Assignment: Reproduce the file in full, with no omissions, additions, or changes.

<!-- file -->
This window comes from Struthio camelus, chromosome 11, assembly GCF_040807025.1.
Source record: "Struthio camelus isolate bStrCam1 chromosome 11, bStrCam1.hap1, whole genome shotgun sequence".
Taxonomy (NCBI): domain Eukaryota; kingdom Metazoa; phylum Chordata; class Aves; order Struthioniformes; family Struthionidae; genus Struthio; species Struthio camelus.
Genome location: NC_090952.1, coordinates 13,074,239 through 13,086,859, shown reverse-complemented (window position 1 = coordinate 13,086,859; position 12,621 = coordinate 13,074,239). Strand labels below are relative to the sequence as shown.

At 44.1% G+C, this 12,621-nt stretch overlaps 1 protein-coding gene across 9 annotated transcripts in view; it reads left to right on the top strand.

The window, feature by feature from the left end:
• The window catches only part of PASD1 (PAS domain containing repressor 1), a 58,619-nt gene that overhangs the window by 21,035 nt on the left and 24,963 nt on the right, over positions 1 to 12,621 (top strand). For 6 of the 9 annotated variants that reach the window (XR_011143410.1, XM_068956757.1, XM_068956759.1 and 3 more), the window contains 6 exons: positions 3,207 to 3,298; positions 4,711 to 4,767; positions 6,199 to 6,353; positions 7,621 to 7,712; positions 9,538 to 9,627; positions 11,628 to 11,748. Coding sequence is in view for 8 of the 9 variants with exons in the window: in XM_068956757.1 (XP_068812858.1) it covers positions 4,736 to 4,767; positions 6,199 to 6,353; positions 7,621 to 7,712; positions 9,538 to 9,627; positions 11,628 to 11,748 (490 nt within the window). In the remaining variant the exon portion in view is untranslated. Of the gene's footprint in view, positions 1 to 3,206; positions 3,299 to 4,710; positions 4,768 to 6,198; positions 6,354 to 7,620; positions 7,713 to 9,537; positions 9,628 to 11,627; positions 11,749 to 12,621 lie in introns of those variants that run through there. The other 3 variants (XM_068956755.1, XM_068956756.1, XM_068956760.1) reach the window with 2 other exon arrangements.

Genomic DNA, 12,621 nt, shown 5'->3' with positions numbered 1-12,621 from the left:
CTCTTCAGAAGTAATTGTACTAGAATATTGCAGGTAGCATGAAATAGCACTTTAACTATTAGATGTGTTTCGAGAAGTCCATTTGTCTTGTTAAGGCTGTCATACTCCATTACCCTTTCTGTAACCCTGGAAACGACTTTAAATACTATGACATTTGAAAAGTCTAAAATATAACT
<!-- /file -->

This window comes from Struthio camelus, chromosome 11, assembly GCF_040807025.1.
Source record: "Struthio camelus isolate bStrCam1 chromosome 11, bStrCam1.hap1, whole genome shotgun sequence".
Taxonomy (NCBI): domain Eukaryota; kingdom Metazoa; phylum Chordata; class Aves; order Struthioniformes; family Struthionidae; genus Struthio; species Struthio camelus.
Genome location: NC_090952.1, coordinates 13,074,239 through 13,086,859, shown reverse-complemented (window position 1 = coordinate 13,086,859; position 12,621 = coordinate 13,074,239). Strand labels below are relative to the sequence as shown.

At 44.1% G+C, this 12,621-nt stretch overlaps 1 protein-coding gene across 9 annotated transcripts in view; it reads left to right on the top strand.

The window, feature by feature from the left end:
• The window catches only part of PASD1 (PAS domain containing repressor 1), a 58,619-nt gene that overhangs the window by 21,035 nt on the left and 24,963 nt on the right, over positions 1 to 12,621 (top strand). For 6 of the 9 annotated variants that reach the window (XR_011143410.1, XM_068956757.1, XM_068956759.1 and 3 more), the window contains 6 exons: positions 3,207 to 3,298; positions 4,711 to 4,767; positions 6,199 to 6,353; positions 7,621 to 7,712; positions 9,538 to 9,627; positions 11,628 to 11,748. Coding sequence is in view for 8 of the 9 variants with exons in the window: in XM_068956757.1 (XP_068812858.1) it covers positions 4,736 to 4,767; positions 6,199 to 6,353; positions 7,621 to 7,712; positions 9,538 to 9,627; positions 11,628 to 11,748 (490 nt within the window). In the remaining variant the exon portion in view is untranslated. Of the gene's footprint in view, positions 1 to 3,206; positions 3,299 to 4,710; positions 4,768 to 6,198; positions 6,354 to 7,620; positions 7,713 to 9,537; positions 9,628 to 11,627; positions 11,749 to 12,621 lie in introns of those variants that run through there. The other 3 variants (XM_068956755.1, XM_068956756.1, XM_068956760.1) reach the window with 2 other exon arrangements.

Genomic DNA, 12,621 nt, shown 5'->3' with positions numbered 1-12,621 from the left:
CTCTTCAGAAGTAATTGTACTAGAATATTGCAGGTAGCATGAAATAGCACTTTAACTATTAGATGTGTTTCGAGAAGTCCATTTGTCTTGTTAAGGCTGTCATACTCCATTACCCTTTCTGTAACCCTGGAAACGACTTTAAATACTATGACATTTGAAAAGTCTAAAATATAACT